Australia: Proposed new border control measures raise serious concerns
This is a summary of what was said by UNHCR spokesperson Jennifer Pagonis – to whom quoted text may be attributed – at today's press briefing at the Palais des Nations in Geneva.
Late last week, Australia announced that it was going to tighten its border control measures to deal with new boat arrivals saying the measures would reflect its commitment to its international protection obligations. Under the proposed legislation which we haven't seen yet, all new boat arrivals whether they arrived on the mainland or in the offshore excised area (that is, those places excised from Australia's migration zone since 2001 including Ashmore and Cartier Islands in the Timor Sea, Christmas and Cocos Islands in the Indian Ocean, and offshore resource and other installations*) would be transferred offshore to have their asylum claims processed.
UNHCR is aware of the difficulties and shares the concerns governments face dealing with people smuggling and managing irregular arrivals in their territories, including unauthorized boat arrivals. However, these proposed new measures raise some serious concerns. In particular the stated intention that persons who land on the Australian mainland - who should normally fall under the migration act and have their claims processed in Australia - will be taken offshore for assessment of their claim, with Australia's responsibilities to bona fide refugees deflected elsewhere.
If this were to happen, it would be an unfortunate precedent, being for the first time, to our knowledge, that a country with a fully functioning and credible asylum system, in the absence of anything approximating a mass influx, decides to transfer elsewhere the responsibility to handle claims made actually on the territory of the state.
This is even more worrying in the absence of any clear indications as to what might be the nature of the envisaged offshore processing arrangement. If it is not one that meets the same high standards Australia sets for its own processes, this could be tantamount to penalising for illegal entry. The widely adhered to practice is for signatory states to the 1951 Refugee Convention, like Australia, to provide to asylum seekers access to a full and fair refugee status determination process to determine their protection needs, implemented by the state authority, with the real possibility of timely and appropriate solutions; exclusion of any possibility of refoulement; and that asylum seekers should be able to live in humane, decent conditions which respect family unity while waiting for their claims to be processed and a solution found.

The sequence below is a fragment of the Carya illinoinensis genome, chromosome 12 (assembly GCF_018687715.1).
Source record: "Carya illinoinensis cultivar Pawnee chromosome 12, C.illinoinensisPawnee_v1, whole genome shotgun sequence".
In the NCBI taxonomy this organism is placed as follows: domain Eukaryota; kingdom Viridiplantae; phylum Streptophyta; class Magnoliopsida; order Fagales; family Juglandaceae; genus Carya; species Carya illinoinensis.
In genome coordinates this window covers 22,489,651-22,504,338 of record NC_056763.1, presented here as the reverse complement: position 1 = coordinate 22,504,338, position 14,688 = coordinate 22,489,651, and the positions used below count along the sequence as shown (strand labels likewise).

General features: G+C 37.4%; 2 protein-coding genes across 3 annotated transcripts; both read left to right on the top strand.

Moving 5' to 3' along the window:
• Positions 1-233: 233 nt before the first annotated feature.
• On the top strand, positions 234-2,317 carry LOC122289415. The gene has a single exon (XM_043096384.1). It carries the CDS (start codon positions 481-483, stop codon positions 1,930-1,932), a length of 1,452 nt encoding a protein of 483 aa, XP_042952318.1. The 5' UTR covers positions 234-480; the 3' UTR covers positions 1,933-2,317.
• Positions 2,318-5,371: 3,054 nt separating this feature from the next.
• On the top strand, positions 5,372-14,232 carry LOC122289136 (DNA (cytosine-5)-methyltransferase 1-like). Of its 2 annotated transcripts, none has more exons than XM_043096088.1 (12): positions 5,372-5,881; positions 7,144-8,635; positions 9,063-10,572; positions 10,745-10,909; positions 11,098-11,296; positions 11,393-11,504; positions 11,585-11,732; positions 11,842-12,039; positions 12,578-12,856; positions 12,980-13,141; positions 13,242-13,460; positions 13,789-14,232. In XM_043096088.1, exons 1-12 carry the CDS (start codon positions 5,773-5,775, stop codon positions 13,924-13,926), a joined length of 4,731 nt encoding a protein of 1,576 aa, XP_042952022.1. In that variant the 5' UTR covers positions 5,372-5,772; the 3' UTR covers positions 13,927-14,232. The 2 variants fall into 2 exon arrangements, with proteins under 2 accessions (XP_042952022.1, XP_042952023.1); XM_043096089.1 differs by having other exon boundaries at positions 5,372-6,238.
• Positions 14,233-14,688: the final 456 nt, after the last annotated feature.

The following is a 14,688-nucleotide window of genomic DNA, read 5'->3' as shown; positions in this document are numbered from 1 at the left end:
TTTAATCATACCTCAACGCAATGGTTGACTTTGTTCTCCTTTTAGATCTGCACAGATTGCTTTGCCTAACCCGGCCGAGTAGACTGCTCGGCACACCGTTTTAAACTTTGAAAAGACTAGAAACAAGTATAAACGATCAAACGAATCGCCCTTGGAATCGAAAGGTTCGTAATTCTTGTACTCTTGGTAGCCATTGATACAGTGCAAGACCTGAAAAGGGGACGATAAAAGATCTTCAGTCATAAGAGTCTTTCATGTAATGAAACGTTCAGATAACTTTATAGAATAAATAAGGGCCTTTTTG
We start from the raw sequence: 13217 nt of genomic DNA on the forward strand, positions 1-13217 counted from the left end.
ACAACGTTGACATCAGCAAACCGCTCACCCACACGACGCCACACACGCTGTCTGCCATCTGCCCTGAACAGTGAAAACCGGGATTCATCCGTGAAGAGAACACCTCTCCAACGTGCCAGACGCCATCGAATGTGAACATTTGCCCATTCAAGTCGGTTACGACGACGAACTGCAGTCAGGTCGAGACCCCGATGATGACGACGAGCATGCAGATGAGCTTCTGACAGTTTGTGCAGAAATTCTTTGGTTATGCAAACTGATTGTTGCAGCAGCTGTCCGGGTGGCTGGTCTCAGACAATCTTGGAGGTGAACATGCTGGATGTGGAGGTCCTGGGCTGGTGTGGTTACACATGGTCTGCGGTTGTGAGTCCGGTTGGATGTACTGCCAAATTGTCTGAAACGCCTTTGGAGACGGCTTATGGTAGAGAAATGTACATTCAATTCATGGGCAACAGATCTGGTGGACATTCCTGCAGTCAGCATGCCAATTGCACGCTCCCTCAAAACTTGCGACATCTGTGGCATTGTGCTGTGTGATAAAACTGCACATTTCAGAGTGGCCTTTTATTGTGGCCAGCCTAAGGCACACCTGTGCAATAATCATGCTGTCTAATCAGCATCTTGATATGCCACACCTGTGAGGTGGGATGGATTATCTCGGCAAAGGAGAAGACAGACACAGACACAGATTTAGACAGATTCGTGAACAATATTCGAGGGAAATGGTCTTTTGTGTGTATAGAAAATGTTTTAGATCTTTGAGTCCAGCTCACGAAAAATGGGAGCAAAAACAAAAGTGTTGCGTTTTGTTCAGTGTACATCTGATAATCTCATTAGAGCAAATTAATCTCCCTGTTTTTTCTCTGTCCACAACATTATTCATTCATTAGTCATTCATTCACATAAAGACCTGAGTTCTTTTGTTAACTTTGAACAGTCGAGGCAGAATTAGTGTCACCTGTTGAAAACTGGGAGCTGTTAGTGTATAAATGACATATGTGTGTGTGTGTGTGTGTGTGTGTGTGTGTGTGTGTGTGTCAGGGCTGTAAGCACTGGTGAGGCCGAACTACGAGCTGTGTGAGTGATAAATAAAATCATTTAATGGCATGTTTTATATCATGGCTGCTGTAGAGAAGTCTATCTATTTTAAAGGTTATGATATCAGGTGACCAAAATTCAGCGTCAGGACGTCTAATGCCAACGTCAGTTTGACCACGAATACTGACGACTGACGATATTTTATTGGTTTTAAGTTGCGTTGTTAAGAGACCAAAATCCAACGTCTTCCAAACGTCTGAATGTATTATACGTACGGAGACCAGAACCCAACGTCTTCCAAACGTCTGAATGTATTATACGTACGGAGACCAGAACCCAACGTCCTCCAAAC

UNHCR would not normally substitute for a well-established national procedure such as Australia's.
* The Australian Government amended its Migration Act first in September 2001 and again in 2005 to designate certain Australian island territories as 'excised offshore places.' The laws meant that any 'unauthorised person' who arrives in an excised territory will not be able to apply for an Australian visa unless the Minister exercises his or discretionary power. The move was part of a suite of measures by Australia to deter the activities of people smugglers.